U.S. Patent System 'Far From Broken,' Says Qualcomm GC
Despite a plethora of lawsuits over smartphone patents, the U.S. patent system isnt a mess, and the country shouldnt overreact. At least thats the expert opinion of Donald Rosenberg, general counsel of Qualcomm Inc., a San Diego-based wireless technology company.
In a letter published in Thursdays New York Times, Rosenberg said, It [the patent system] is far from broken. It has been the key to multiple revolutions in technological advancement throughout history. And its vital function continues today.
The GC was reacting to a Times column by Joe Nocera earlier this month, entitled Innovation Nation at War, that contended Americas patent system is a mess.
The Times article had hailed Judge Richard Posner of the U.S. Court of Appeals for the Seventh Circuit in Chicago for choosing to hear complex patent cases in an effort to change the system. The columnist said the patent system now gives companies rich incentives to bring costly, time-consuming, and often prideful patents lawsuits. It [change] desperately needs to be done.
Nocera also criticized technology companies for suing competitors for billions for infringing patents that are nothing short of sillythe rounded corners iPhone, for instance.
The column went on to accuse the industry of spending more time filing lawsuits over patents than coming up with innovative new products.
Rosenberg, who couldnt be reached for comment Thursday, took issue with Noceras column. Whats really needed, he responded, is reform of litigation costs across society rather than patent reform.
The Qualcomm GC contended that patent litigation is actually declining as a percentage of issued patents. And the so-called smartphone wars are a myth propagated by those with an economic interest in tipping the scale toward those who build on inventions versus those who invent, the letter said.
He went on to talk of the critical role the patent system has played in attracting investment. And it wasnt the first time Rosenberg has stood up for the system.
Last October he also wrote a letter to the Times, attacking yet another article lamenting high-tech patent wars.
The Times article, in this instance, conflated perceived concerns about our patent system and hand-wringing about some high-profile lawsuits to conclude that innovation is threatened, Rosenberg wrote. Nothing is further from the truth.
Again he cited historical trends of disputes surrounding novel inventions, from the cotton gin to the telephone. And he credited U.S. patent laws with making us the world leader in breakthrough ideas and technologies.
The October letter said the shift to mobile technology is defining the 21st century, and the innovation is supported by research and investment thats motivated by strong patent laws.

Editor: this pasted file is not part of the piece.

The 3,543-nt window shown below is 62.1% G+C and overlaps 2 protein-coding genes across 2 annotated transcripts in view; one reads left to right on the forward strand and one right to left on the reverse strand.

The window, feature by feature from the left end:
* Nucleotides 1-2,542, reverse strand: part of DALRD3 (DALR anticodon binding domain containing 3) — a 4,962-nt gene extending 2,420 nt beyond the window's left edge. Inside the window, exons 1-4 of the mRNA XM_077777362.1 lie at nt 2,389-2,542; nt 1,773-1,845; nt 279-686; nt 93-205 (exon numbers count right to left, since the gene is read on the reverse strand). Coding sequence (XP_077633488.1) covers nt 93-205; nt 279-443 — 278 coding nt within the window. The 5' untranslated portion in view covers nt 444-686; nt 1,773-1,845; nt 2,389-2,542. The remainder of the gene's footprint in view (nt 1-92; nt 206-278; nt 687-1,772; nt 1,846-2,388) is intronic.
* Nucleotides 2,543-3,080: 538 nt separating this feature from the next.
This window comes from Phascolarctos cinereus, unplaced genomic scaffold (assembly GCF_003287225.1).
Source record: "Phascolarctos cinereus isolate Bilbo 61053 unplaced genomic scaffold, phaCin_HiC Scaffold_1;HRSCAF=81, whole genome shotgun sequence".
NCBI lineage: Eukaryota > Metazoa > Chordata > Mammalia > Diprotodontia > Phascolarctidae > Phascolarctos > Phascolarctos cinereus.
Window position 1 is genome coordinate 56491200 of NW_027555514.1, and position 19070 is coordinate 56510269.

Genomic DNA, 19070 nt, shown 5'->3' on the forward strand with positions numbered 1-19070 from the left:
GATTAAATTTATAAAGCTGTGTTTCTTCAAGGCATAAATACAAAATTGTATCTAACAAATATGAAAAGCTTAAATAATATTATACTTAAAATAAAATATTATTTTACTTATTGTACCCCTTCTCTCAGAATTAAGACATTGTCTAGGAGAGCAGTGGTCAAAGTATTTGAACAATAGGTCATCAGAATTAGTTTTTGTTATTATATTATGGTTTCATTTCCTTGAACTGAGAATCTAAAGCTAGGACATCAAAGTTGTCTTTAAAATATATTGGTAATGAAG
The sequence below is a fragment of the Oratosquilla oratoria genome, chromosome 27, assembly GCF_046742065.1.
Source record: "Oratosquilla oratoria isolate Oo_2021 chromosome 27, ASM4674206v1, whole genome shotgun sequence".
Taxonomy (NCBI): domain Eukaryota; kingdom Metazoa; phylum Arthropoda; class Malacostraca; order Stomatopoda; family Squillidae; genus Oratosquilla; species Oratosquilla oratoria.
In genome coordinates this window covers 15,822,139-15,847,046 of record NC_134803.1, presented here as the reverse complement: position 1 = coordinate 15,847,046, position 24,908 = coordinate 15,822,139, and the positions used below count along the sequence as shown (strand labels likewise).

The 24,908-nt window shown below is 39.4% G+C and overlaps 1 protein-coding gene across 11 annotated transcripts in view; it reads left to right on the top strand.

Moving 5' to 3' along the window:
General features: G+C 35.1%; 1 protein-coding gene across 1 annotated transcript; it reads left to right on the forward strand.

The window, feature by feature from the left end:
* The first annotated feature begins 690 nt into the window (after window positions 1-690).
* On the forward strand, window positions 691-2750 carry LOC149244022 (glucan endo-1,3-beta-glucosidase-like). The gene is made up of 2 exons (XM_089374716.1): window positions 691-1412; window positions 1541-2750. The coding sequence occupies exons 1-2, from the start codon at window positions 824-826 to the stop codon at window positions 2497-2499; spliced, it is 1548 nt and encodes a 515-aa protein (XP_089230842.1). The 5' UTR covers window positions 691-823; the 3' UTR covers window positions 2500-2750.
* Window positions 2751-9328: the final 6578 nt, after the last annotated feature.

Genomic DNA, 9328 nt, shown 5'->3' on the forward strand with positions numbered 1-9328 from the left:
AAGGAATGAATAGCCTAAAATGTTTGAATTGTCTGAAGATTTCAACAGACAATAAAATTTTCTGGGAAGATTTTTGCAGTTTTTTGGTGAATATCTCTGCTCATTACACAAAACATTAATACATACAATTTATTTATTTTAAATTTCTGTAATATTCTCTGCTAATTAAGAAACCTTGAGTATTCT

And again, Rosenberg urged the country to not overreact or encourage regulation aimed at limiting inventors. While no system is perfect, we must avoid the urge to fix marginal imperfections with hammers rather than tweezers, he added.
The GC is not alone in this point of view. Earlier this month, the World Intellectual Property Organizations magazine ran an essay by Jeffrey Lewis, president of the American Intellectual Property Law Association and patent litigation partner at Patterson Belknap Webb & Tyler in New York, making a similar case.
There is not a single smartphone in the world that has not been accused of patent infringement. People are concerned, Lewis wrote.
But he went on to put what he called the thicket of patent litigation into historical context, just as Rosenberg did. Lewis concluded, But, fear not. These smartphone wars are part of a cyclical technology event that should not be over-blown.
With time, Lewis said, thickets are cleared either by patent-based cooperation (licensing) or competition (lawsuits). Either way innovation continues.
And now the patent system can find support in a study released earlier this month by the Brookings Institution, citing the economic impact of patents on geographic regions.
The study, Patenting Prosperity: Invention and Economic Performance in the United States and its Metropolitan Areas, is the first analysis of its kind on patenting trends from 1980 to 2012.
The inventions embodied in patents, it found, are a major driver of long-term regional economic performance. It said the rate of patenting has been increasing in the U.S., and now stands at historically high levels.
Thats why Rosenberg argued this week: Lets not overreact to a momentary uptick in commercial disputes . . . If we do, we risk irreparable harm to our knowledge-based economy.
See also: Brookings Report Finds Patents Driving Economies of U.S. Cities, CorpCounsel, February 2013.